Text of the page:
Ver Angola


Political transition is unlikely to be smooth if UNITA wins, analyst considers

Chatham House Africa Program director Alex Vines told Lusa that a "smooth political transition" scenario will be difficult if UNITA wins the elections on 24 August.


"It would take a landslide victory, which does not seem to be the current trend. The most likely scenario is a tight electoral result and a period of contestation by UNITA and other opposition parties through the courts and street protests" Alex Vines told Lusa.

For the director of the Africa Program at Chatham House, a 'think-tank' based in London, the vote on 24 August will be "very competitive".

"What we can say for sure is that the MPLA will not reach the 61 percent it achieved in 2017. The result will be much shorter and, if so, we can expect a serious reaction from the opposition if the result translates into a narrow victory for the MPLA [the party in power since independence in 1975]", he added.

Alex Vines recalled that previous electoral results in Angola "were accepted and opposition parliamentarians took their seats in the National Assembly".

If there is a "tight victory" for the MPLA, "the protests could be more prolonged", he admits.

"The President of Angola and MPLA leader João Lourenço has again signaled that he will hold local elections - which will give UNITA a good opportunity to obtain electoral gains at the local level. It may be in UNITA's interest to continue to consolidate its influence at the local level and enter into a long-term race to form a government in the future", he highlighted.

As for the consequences of the death of former President José Eduardo dos Santos in the vote on 24 August, Alex Vines considers that the divisions within the MPLA "continue to heal", but believes that there will be no effect on the result.

"The MPLA tends to unite when it seeks to maintain power. There is consensus on this," he stressed.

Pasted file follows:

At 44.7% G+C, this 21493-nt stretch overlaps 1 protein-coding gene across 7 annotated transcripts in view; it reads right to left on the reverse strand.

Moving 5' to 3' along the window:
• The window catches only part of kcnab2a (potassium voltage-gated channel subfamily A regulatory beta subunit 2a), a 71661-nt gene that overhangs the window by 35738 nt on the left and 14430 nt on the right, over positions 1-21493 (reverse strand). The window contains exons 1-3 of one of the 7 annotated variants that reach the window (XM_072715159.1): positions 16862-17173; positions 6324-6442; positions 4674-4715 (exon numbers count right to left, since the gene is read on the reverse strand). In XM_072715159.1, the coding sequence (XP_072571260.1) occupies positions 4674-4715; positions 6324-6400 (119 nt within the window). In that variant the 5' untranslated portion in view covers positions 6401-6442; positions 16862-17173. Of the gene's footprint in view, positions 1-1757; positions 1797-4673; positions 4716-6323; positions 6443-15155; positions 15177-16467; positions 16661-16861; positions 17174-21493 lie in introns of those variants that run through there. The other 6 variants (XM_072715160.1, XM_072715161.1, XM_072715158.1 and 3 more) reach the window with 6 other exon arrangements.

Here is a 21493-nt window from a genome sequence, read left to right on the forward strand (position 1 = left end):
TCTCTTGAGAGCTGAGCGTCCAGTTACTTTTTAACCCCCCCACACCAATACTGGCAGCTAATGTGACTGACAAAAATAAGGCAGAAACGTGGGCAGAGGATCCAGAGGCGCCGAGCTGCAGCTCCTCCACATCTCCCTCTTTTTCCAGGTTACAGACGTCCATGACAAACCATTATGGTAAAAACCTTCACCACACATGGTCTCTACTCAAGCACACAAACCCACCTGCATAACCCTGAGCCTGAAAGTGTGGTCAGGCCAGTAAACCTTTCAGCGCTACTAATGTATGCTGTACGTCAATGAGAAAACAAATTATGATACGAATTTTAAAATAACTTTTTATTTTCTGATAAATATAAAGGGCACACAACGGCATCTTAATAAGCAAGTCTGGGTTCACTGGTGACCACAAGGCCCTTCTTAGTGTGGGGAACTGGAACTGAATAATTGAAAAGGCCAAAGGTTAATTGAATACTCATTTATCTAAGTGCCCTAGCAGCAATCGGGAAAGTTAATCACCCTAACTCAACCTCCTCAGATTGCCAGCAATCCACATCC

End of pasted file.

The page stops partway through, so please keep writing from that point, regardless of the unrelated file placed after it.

More than 14 million Angolans, including those residing abroad, are eligible to vote on 24 August, in what will be the fifth election in Angola's history.

The 220 members of the National Assembly are elected by two methods: 130 members are proportionally elected by the so-called national constituency, and the remaining 90 seats are reserved for each of the country's 18 provinces, using the d'Hondt method, in which each one elects five parliamentarians.

Since the 2010 Constitution came into force, presidential elections have not been held, with the President and Vice-President of Angola being the first two names on the list of the most voted party in the national circle.

In the previous election, in 2017, the Popular Movement for the Liberation of Angola (MPLA) won the majority with 61.07 percent of the votes and elected 150 deputies, and the National Union for the Total Independence of Angola (UNITA) won 26, 67 percent and 51 deputies.

This was followed by the Broad Convergence for the Salvation of Angola - Electoral Coalition (CASA-CE), with 9.44 percent and 16 deputies, the Social Renewal Party (PRS), with 1.35 percent and two deputies, and the National Front for the Liberation of Angola (FNLA), with 0.93 percent and one deputy.

The National Patriotic Alliance (APN) reached 0.51 percent, but did not elect any deputy.

In addition to these political formations, in the election on 24 August are also the Humanist Party (PH) and the Nationalist Justice Party in Angola (P-Njango).


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